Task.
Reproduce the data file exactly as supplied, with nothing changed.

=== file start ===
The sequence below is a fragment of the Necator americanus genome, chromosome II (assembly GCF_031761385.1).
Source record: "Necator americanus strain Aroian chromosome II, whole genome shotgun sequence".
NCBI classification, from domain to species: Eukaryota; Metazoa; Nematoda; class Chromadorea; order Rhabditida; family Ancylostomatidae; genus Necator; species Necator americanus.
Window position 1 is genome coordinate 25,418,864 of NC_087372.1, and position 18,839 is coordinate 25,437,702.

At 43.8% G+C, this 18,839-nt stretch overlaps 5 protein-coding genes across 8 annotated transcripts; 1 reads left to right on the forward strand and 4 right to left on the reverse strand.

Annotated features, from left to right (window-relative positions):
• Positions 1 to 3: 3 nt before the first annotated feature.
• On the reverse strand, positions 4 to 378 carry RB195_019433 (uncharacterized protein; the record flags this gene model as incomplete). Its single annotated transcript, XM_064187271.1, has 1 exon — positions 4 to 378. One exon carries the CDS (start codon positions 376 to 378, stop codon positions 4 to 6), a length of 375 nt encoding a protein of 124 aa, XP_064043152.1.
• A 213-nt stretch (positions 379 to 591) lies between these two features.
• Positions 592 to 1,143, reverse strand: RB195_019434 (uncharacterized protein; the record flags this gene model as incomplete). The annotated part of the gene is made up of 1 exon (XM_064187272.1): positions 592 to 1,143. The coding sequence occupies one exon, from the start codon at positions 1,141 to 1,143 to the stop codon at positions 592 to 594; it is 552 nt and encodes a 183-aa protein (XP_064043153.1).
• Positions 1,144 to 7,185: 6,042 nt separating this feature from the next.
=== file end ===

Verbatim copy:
The sequence below is a fragment of the Necator americanus genome, chromosome II (assembly GCF_031761385.1).
Source record: "Necator americanus strain Aroian chromosome II, whole genome shotgun sequence".
NCBI classification, from domain to species: Eukaryota; Metazoa; Nematoda; class Chromadorea; order Rhabditida; family Ancylostomatidae; genus Necator; species Necator americanus.
Window position 1 is genome coordinate 25,418,864 of NC_087372.1, and position 18,839 is coordinate 25,437,702.

At 43.8% G+C, this 18,839-nt stretch overlaps 5 protein-coding genes across 8 annotated transcripts; 1 reads left to right on the forward strand and 4 right to left on the reverse strand.

Annotated features, from left to right (window-relative positions):
• Positions 1 to 3: 3 nt before the first annotated feature.
• On the reverse strand, positions 4 to 378 carry RB195_019433 (uncharacterized protein; the record flags this gene model as incomplete). Its single annotated transcript, XM_064187271.1, has 1 exon — positions 4 to 378. One exon carries the CDS (start codon positions 376 to 378, stop codon positions 4 to 6), a length of 375 nt encoding a protein of 124 aa, XP_064043152.1.
• A 213-nt stretch (positions 379 to 591) lies between these two features.
• Positions 592 to 1,143, reverse strand: RB195_019434 (uncharacterized protein; the record flags this gene model as incomplete). The annotated part of the gene is made up of 1 exon (XM_064187272.1): positions 592 to 1,143. The coding sequence occupies one exon, from the start codon at positions 1,141 to 1,143 to the stop codon at positions 592 to 594; it is 552 nt and encodes a 183-aa protein (XP_064043153.1).
• Positions 1,144 to 7,185: 6,042 nt separating this feature from the next.